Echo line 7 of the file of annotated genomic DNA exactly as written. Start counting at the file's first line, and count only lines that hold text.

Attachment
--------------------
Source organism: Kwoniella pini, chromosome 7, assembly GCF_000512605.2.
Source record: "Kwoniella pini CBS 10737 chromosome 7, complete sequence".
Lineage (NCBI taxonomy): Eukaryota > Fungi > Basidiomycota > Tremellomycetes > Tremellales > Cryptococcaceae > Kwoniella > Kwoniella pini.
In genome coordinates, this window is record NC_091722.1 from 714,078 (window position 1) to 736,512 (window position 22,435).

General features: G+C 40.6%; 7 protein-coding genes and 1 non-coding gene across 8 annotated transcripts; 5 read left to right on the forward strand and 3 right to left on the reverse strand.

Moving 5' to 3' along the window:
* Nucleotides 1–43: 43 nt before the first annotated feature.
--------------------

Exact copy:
* Nucleotides 1–43: 43 nt before the first annotated feature.